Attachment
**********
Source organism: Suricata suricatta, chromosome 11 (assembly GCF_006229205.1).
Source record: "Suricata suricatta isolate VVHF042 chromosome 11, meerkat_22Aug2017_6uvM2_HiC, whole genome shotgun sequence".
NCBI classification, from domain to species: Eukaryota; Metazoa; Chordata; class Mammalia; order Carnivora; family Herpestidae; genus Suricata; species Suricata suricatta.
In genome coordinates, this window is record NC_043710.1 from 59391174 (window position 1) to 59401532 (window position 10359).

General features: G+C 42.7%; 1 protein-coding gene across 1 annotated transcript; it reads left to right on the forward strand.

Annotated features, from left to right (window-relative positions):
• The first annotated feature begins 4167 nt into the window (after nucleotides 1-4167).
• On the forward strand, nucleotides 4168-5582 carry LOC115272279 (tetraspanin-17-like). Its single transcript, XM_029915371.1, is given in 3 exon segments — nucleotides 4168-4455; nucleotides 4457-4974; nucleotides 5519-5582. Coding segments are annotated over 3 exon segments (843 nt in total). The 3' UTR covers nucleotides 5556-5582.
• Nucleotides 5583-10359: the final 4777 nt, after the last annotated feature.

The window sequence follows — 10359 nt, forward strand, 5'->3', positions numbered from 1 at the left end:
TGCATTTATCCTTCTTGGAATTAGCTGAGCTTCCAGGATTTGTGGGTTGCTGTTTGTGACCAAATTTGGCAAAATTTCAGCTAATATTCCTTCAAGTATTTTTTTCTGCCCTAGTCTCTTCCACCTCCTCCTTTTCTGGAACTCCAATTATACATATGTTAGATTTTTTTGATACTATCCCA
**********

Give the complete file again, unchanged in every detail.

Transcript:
Source organism: Suricata suricatta, chromosome 11 (assembly GCF_006229205.1).
Source record: "Suricata suricatta isolate VVHF042 chromosome 11, meerkat_22Aug2017_6uvM2_HiC, whole genome shotgun sequence".
NCBI classification, from domain to species: Eukaryota; Metazoa; Chordata; class Mammalia; order Carnivora; family Herpestidae; genus Suricata; species Suricata suricatta.
In genome coordinates, this window is record NC_043710.1 from 59391174 (window position 1) to 59401532 (window position 10359).

General features: G+C 42.7%; 1 protein-coding gene across 1 annotated transcript; it reads left to right on the forward strand.

Annotated features, from left to right (window-relative positions):
• The first annotated feature begins 4167 nt into the window (after nucleotides 1-4167).
• On the forward strand, nucleotides 4168-5582 carry LOC115272279 (tetraspanin-17-like). Its single transcript, XM_029915371.1, is given in 3 exon segments — nucleotides 4168-4455; nucleotides 4457-4974; nucleotides 5519-5582. Coding segments are annotated over 3 exon segments (843 nt in total). The 3' UTR covers nucleotides 5556-5582.
• Nucleotides 5583-10359: the final 4777 nt, after the last annotated feature.

The window sequence follows — 10359 nt, forward strand, 5'->3', positions numbered from 1 at the left end:
TGCATTTATCCTTCTTGGAATTAGCTGAGCTTCCAGGATTTGTGGGTTGCTGTTTGTGACCAAATTTGGCAAAATTTCAGCTAATATTCCTTCAAGTATTTTTTTCTGCCCTAGTCTCTTCCACCTCCTCCTTTTCTGGAACTCCAATTATACATATGTTAGATTTTTTTGATACTATCCCA